Zenith’s team, led by Mike Farruggio and his lieutenants —Joel Snivley and Chase Welch are experienced industry pros and veterans. All did an excellent job of communicating the strength of their products at Big 3 East.
As alluded to earlier, in addition to its firearms, the Kaya’s have a separate company called ZQI which imports ammunition into the US. I’m not talking milslurp stuff from Russia or Ukraine that will corrode your barrel. ZQI’s products come from a factory that produces ammo for Turkish Army which means it’s certified to NATO spec.
Farruggio said that ZQI ammo was formerly available at Walmart but this is no longer the case. The company currently distributes through their own supply chain.
The upshot is that you can manufacture ammo a lot less expensively in Turkey than this country so essentially you’re getting Mil-spec ammo (7.62×51 and 9mm) at very good prices. Their IMI 9 x 19 mm Luger, Ex-Star (JHP), 115 gr goes for about 30 cents a round for a 1000 round case and the least expensive .308 is the MKE 7.62 x 51 mm M80 (Guardian) which goes for .45 cents per round for a 640 count box. A cursory comparison on the Internet illustrates that these prices are very competitive.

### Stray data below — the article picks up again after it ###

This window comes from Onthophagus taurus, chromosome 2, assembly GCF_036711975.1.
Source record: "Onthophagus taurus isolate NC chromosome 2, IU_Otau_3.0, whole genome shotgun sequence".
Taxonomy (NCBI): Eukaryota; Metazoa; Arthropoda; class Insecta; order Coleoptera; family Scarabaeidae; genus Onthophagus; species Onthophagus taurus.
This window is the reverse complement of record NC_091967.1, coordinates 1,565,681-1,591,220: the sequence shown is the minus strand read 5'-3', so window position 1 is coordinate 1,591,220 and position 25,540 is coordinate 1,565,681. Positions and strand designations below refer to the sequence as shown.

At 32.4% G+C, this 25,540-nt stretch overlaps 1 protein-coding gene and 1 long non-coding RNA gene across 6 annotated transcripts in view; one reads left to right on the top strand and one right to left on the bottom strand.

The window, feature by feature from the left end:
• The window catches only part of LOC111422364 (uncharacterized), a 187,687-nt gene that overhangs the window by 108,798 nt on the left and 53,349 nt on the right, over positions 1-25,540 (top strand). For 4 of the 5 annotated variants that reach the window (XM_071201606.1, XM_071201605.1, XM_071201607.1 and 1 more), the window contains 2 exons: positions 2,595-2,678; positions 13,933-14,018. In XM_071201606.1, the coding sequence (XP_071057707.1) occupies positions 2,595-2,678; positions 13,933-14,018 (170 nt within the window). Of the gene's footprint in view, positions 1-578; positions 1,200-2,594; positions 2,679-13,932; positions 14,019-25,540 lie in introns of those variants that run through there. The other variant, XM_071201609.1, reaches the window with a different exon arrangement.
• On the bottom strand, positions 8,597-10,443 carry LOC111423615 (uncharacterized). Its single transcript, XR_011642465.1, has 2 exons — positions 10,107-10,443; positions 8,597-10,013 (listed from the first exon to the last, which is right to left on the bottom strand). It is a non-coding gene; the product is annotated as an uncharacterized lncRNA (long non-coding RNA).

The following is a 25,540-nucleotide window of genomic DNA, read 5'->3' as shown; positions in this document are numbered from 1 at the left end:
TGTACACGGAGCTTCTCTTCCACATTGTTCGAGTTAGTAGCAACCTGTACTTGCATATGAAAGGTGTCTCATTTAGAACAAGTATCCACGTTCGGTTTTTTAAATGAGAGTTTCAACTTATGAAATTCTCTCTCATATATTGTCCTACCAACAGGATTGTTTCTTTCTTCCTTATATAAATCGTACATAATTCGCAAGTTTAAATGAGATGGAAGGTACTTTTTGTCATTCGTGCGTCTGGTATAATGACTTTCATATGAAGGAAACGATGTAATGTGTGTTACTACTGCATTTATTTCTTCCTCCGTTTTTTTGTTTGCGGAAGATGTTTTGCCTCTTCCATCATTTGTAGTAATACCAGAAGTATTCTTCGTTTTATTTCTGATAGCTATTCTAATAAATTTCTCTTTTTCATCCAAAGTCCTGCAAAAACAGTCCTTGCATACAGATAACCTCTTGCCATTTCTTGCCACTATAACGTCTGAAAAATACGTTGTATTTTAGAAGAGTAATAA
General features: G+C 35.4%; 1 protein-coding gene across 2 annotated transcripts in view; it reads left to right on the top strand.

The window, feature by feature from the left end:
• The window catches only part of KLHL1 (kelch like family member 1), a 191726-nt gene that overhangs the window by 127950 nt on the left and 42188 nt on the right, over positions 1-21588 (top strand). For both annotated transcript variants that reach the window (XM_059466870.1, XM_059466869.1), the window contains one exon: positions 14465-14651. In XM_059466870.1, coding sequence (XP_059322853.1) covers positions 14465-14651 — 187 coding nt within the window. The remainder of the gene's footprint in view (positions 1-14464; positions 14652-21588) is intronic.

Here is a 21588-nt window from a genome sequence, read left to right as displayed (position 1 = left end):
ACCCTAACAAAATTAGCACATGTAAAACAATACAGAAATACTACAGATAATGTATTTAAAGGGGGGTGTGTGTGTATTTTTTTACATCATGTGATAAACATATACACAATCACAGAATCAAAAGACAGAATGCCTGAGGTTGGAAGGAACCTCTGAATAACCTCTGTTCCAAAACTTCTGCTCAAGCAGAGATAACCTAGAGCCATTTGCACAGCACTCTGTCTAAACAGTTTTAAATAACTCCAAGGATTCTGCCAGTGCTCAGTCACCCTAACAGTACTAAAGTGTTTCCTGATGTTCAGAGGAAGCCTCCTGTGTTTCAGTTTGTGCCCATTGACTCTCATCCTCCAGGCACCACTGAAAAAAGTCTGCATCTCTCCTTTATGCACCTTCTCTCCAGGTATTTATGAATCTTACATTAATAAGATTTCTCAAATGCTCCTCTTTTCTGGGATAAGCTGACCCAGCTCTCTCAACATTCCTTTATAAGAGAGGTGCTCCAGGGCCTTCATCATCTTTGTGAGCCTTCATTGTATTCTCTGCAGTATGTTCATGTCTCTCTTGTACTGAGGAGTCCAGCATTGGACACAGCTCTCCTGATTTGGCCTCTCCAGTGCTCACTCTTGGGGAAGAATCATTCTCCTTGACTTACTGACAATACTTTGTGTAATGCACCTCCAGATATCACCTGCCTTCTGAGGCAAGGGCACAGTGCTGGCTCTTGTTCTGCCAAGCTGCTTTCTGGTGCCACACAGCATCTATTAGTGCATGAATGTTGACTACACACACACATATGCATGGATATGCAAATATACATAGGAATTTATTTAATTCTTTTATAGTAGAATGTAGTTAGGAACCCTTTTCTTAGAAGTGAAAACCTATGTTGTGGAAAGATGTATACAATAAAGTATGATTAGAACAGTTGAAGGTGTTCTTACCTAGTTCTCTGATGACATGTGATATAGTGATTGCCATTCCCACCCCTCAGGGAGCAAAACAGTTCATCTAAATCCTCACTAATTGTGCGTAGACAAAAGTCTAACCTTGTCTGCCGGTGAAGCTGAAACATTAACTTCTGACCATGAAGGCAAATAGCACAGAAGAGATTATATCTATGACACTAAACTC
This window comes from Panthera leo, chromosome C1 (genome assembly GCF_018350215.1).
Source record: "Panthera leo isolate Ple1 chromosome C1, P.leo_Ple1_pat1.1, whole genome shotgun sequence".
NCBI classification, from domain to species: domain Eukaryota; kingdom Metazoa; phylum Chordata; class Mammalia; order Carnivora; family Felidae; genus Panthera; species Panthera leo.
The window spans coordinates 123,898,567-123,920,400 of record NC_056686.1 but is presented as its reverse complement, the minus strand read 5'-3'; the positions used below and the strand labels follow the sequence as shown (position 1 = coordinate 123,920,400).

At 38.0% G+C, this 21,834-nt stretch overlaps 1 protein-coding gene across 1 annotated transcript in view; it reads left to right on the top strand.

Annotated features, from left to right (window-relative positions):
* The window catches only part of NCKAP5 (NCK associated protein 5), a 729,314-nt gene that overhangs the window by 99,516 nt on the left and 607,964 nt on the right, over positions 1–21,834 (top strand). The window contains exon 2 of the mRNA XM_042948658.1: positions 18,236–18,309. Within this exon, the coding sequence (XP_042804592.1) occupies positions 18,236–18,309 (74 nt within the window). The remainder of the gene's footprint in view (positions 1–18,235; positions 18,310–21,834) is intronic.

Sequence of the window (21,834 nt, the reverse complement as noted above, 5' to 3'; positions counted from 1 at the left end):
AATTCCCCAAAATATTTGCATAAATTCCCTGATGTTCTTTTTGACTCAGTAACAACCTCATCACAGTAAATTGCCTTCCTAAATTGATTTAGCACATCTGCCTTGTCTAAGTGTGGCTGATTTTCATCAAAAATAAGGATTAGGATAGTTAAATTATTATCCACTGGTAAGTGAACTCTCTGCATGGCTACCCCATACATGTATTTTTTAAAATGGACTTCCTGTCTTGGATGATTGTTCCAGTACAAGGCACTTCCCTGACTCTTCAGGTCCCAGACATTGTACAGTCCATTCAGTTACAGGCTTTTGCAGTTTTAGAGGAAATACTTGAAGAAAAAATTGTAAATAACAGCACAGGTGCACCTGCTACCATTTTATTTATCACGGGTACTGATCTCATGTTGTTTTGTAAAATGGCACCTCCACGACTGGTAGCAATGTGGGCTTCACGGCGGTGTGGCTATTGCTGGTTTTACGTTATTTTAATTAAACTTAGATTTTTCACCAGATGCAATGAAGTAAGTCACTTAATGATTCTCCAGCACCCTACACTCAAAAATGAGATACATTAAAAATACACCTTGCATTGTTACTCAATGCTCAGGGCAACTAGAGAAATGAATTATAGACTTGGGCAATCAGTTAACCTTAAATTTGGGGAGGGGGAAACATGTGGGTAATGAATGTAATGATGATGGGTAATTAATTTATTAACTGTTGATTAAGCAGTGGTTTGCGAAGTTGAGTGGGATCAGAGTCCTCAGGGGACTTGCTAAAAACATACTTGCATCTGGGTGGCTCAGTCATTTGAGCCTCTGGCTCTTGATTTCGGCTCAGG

I had an opportunity to shoot almost all of Zenith’s firearms at the event and they worked flawlessly. Price for the lowest end 1911 starts at $475 and the polymer “Girsan” 9 mm is $399. All the guns I saw were nicely finished and as aesthetically pleasing as any handgun made in this country.
One comment about their roller block HK variants. They are not cheap clones or knock-offs. They are manufactured in Turkey in collaboration with HK and are of very high quality. Prices for this series begins at $1600.
In conclusion, this company is bringing in inexpensive, well made firearms and ammunition. The company just needs to get their name out there and I suspect Farruggio’s team will be successful at marketing their products in the American bazaar.
(I should note that Century Arms, which also showed up at Big 3 East for a day, displayed its own Turkish semi-autos, including a semi-auto 9 mm model with an integrated red dot optic).
Robert F. Kay is the author of How to Buy an AK-47 which is available on Amazon.
Photos by Rob Kay